Page 568 - WSAVA2018
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 25-28 September, 2018 | Singapore
were measured 3 hours after the first dose and last dose (14 day). The plasma concentrations of carprofen were within the expected plasma concentrations. The plasma concentrations of tramadol were low (39.3 _ 35.3 ng/
mL) 3 hours after the first dose and were significantly decreased 3 hours after the last dose (7.1 _ 8.8 ng/mL), and not even detected in 4 of 11 dogs, again suggesting decreased bioavailability with multiple doses. In contrast, a recent randomized, blinded, placebo-controlled crossover study investigating the effectiveness of tramadol for the treatment of pain due to osteoarthritis of the elbow or stifle joint in dogs concluded that following 10 days of treatment with tramadol (administered 5 mg/ kg, PO, q8h) provided no clinical benefit.(18) The most likely reason for this disparity is the method of Canine Brief Pain Inventory (CBPI) data evaluation and the definition of treatment response in each study. In the study by Malek et al. (2012), absolute change in overall CBPI score was used as the outcome measurement; however, in the study by Budsberg et al. (2018), a positive treatment response was defined as a score reduction
≥ 1 for pain severity score and ≥ 2 for pain interference
score. In the study by Malek et al. (2012), overall CBPI
score was the only outcome variable measured to
evaluate response to tramadol administration. The data
evaluation methodology utilized by Budsberg et al. (2012)
is regarded by many to be the more accurate approach. (19)
Although more long-term controlled clinical studies
are still needed in cats, the available evidence would suggest that tramadol maybe more efficacious for the treatment of chronic pain in this species than in dogs. A prospective, randomised, blinded, placebo-controlled, crossover study by Monteiro et al. (2017) found that treatment with tramadol increased weight-bearing, mobility and decreased central sensitisation in cats with naturally occurring osteoarthritis.(20) This study reported that tramadol therapy of up to 19 days (3 mg/kg orally) seems safe in cats, with the most common adverse side-effects being mydriasis, sedation and euphoria. These results are encouraging for promoting tramadol as a treatment for pain in osteoarthritic cats and are further supported by a 2018 published randomised controlled crossover trial by Guedes and colleagues which reported that that twice-daily oral administration of tramadol at a dosage of 2 mg/kg for five days produced detectable improvements in measures of mobility in geriatric cats, with a positive impact on cats’ quality of life according to owners.(21) Clinically, because there were dose-dependent adverse events, most frequently manifested as behavioural changes, decreased appetite, and diarrhoea, additional dosage refinement may be necessary in individual cats, aiming to balance efficacy and tolerability.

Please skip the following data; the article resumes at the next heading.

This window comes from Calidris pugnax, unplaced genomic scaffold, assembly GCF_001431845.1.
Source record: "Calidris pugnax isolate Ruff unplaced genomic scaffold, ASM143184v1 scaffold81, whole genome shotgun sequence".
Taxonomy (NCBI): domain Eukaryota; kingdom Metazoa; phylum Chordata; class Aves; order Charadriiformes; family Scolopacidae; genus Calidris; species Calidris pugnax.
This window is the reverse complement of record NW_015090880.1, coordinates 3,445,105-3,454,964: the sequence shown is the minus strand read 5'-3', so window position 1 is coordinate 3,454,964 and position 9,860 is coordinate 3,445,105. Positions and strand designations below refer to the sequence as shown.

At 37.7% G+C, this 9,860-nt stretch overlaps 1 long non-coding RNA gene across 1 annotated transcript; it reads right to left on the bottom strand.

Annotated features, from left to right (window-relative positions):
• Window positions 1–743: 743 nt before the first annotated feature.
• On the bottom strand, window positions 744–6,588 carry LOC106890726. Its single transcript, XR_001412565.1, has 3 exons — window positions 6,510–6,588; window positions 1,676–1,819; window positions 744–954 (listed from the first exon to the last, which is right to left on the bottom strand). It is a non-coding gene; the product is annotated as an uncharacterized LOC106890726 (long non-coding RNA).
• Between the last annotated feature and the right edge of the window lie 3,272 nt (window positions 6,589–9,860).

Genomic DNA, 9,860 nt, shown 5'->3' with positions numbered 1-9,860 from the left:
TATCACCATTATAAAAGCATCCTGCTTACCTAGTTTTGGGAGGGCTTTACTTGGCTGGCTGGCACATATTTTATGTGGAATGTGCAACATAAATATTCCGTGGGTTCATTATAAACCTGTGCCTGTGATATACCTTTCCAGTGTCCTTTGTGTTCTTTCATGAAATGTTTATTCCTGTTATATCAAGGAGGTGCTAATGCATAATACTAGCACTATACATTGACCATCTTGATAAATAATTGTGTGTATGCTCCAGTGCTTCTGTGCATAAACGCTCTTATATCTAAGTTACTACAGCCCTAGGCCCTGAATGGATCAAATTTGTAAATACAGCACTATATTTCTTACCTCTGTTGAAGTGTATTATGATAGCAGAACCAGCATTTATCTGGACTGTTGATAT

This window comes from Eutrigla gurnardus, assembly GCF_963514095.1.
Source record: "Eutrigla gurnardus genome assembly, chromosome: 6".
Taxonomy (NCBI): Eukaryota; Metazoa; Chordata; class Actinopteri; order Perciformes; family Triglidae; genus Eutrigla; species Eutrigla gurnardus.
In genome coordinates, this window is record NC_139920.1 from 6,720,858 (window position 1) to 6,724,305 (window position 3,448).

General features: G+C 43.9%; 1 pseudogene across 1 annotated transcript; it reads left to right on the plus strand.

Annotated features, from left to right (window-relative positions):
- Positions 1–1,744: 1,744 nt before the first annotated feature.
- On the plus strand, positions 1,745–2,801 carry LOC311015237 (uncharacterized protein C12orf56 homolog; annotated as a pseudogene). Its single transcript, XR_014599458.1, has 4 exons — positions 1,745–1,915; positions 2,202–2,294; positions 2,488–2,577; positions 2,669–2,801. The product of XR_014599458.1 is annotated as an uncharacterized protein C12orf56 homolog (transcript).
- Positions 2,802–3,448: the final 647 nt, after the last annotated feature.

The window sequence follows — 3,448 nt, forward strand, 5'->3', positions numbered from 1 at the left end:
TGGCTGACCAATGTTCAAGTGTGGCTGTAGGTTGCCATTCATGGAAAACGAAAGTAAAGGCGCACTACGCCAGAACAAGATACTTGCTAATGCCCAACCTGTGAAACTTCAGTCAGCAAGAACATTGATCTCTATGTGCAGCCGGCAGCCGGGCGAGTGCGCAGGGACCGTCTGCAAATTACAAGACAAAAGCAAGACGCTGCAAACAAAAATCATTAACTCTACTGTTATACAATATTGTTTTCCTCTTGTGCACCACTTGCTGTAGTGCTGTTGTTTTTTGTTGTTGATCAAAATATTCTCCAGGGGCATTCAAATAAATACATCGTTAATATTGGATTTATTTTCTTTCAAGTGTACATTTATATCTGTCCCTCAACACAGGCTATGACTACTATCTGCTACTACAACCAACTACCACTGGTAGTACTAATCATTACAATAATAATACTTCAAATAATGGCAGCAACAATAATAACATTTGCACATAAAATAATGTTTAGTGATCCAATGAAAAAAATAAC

· There is growing evidence to support the use of tramadol for the treatment of pain in cats in both the perioperative period and cats with chronic osteoar- thritis.
· A high degree of intersubject variability and inter- study variability has been demonstrated in the dog with respect to the pharmacokinetics and analgesic efficacy of tramadol. Due to the high degree of breed and individual variation in analgesic efficacy of trama- dol in dogs it should not be utilised as a first-line or sole analgesic drug in this species.
Cats: Most current recommendations for dosing in cats are 1 – 2 mg/kg PO q12h. Some suggest that some cats may only need once daily doses; others suggest going as high as 4 mg/kg. Perioperative doses of 2 mg/kg
IV and 4 mg/kg IM in clinical studies are documented in cats, while doses of 3 to 4 mg/kg IV have been administered during thermal threshold studies.
Dogs: Dogs may benefit from tramadol administered
4 – 10 mg/kg PO q 6-12 h. Maximum analgesic effects may not occur immediately and may be delayed up
to 14 days for chronic pain conditions such as cancer and degenerative joint disease. Long-term efficacy of tramadol (particularly opioid actions) may decrease with time. Perioperative doses of 2 mg/kg IV, are documented in dogs.
Side effects are considered rare but may include: Transient signs of nausea, emesis, salivation, pupil constriction and panting (dogs) may occur. Cough suppression, decreased heart rate and constipation may result but should not be clinically significant. Overdose may manifest as seizures, pinpoint pupils, and mental alterations.
Potential drug interaction that should be considered: Tramadol is not compatible (or may require dose reduction) with other psychoactive drugs such as serotonin reuptake inhibitors, tricyclic antidepressants, or monoamine oxidase inhibitors. Tramadol can induce sedation when combined with amitraz, the active ingredient in many tick control products. Concurrent use of tramadol and cyproheptadine, an appetite stimulant, can reduce the effect of the tramadol. A human product called Ultracet® is available. It contains acetaminophen (paracetamol) in addition to tramadol. This product is NOT safe for cats. If discontinuing tramadol after long- term use, dose tapering is recommended.

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